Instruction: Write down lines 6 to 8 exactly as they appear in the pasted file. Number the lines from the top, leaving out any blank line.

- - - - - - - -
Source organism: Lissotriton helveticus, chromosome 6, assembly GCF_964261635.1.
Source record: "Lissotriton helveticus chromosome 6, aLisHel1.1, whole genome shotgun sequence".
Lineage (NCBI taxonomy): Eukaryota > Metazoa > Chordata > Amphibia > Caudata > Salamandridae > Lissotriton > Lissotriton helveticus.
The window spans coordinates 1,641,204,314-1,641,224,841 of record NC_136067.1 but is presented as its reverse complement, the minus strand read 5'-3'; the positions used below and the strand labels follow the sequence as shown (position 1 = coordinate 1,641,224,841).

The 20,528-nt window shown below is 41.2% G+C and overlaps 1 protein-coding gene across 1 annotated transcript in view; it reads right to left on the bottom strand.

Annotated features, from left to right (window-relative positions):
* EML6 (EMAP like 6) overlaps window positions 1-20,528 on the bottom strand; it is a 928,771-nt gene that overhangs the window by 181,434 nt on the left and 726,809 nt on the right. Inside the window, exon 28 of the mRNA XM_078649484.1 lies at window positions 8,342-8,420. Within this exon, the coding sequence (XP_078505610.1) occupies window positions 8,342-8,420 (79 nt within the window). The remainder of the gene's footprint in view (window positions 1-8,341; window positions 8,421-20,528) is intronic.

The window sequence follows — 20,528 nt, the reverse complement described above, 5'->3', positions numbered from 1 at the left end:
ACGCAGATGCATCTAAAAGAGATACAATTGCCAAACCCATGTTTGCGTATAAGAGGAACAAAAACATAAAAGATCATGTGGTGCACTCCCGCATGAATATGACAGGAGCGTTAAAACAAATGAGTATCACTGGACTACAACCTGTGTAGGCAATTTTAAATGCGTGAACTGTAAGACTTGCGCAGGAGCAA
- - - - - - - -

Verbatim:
Annotated features, from left to right (window-relative positions):
* EML6 (EMAP like 6) overlaps window positions 1-20,528 on the bottom strand; it is a 928,771-nt gene that overhangs the window by 181,434 nt on the left and 726,809 nt on the right. Inside the window, exon 28 of the mRNA XM_078649484.1 lies at window positions 8,342-8,420. Within this exon, the coding sequence (XP_078505610.1) occupies window positions 8,342-8,420 (79 nt within the window). The remainder of the gene's footprint in view (window positions 1-8,341; window positions 8,421-20,528) is intronic.

The window sequence follows — 20,528 nt, the reverse complement described above, 5'->3', positions numbered from 1 at the left end: